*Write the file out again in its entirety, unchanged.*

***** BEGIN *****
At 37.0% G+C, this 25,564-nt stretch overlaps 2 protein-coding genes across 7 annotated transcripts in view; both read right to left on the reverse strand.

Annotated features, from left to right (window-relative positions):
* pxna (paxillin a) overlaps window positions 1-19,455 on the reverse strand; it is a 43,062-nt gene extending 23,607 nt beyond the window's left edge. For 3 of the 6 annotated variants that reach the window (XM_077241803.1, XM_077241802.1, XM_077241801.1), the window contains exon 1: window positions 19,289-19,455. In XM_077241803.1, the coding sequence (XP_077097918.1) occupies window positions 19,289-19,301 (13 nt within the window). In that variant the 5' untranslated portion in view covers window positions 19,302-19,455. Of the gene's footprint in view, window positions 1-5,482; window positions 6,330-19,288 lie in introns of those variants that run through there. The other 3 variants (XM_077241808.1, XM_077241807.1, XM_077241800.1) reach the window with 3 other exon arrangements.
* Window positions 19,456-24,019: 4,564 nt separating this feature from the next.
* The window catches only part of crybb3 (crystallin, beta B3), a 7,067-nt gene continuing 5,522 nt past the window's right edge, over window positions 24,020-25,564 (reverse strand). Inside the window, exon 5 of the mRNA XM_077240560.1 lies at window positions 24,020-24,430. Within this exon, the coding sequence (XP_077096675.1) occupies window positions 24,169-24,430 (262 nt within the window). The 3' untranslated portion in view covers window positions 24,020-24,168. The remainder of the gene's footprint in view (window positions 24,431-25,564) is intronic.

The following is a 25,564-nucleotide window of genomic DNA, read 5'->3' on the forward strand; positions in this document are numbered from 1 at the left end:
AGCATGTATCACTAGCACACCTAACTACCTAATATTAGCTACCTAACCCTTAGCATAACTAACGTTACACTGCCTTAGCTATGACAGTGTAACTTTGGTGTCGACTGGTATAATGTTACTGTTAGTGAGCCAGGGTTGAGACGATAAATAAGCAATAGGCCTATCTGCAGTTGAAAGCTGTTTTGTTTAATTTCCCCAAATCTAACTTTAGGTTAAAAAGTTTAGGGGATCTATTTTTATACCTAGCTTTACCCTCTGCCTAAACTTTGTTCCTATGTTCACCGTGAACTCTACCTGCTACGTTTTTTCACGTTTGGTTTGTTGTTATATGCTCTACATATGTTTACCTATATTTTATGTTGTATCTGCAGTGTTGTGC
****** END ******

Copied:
At 37.0% G+C, this 25,564-nt stretch overlaps 2 protein-coding genes across 7 annotated transcripts in view; both read right to left on the reverse strand.

Annotated features, from left to right (window-relative positions):
* pxna (paxillin a) overlaps window positions 1-19,455 on the reverse strand; it is a 43,062-nt gene extending 23,607 nt beyond the window's left edge. For 3 of the 6 annotated variants that reach the window (XM_077241803.1, XM_077241802.1, XM_077241801.1), the window contains exon 1: window positions 19,289-19,455. In XM_077241803.1, the coding sequence (XP_077097918.1) occupies window positions 19,289-19,301 (13 nt within the window). In that variant the 5' untranslated portion in view covers window positions 19,302-19,455. Of the gene's footprint in view, window positions 1-5,482; window positions 6,330-19,288 lie in introns of those variants that run through there. The other 3 variants (XM_077241808.1, XM_077241807.1, XM_077241800.1) reach the window with 3 other exon arrangements.
* Window positions 19,456-24,019: 4,564 nt separating this feature from the next.
* The window catches only part of crybb3 (crystallin, beta B3), a 7,067-nt gene continuing 5,522 nt past the window's right edge, over window positions 24,020-25,564 (reverse strand). Inside the window, exon 5 of the mRNA XM_077240560.1 lies at window positions 24,020-24,430. Within this exon, the coding sequence (XP_077096675.1) occupies window positions 24,169-24,430 (262 nt within the window). The 3' untranslated portion in view covers window positions 24,020-24,168. The remainder of the gene's footprint in view (window positions 24,431-25,564) is intronic.

The following is a 25,564-nucleotide window of genomic DNA, read 5'->3' on the forward strand; positions in this document are numbered from 1 at the left end:
AGCATGTATCACTAGCACACCTAACTACCTAATATTAGCTACCTAACCCTTAGCATAACTAACGTTACACTGCCTTAGCTATGACAGTGTAACTTTGGTGTCGACTGGTATAATGTTACTGTTAGTGAGCCAGGGTTGAGACGATAAATAAGCAATAGGCCTATCTGCAGTTGAAAGCTGTTTTGTTTAATTTCCCCAAATCTAACTTTAGGTTAAAAAGTTTAGGGGATCTATTTTTATACCTAGCTTTACCCTCTGCCTAAACTTTGTTCCTATGTTCACCGTGAACTCTACCTGCTACGTTTTTTCACGTTTGGTTTGTTGTTATATGCTCTACATATGTTTACCTATATTTTATGTTGTATCTGCAGTGTTGTGC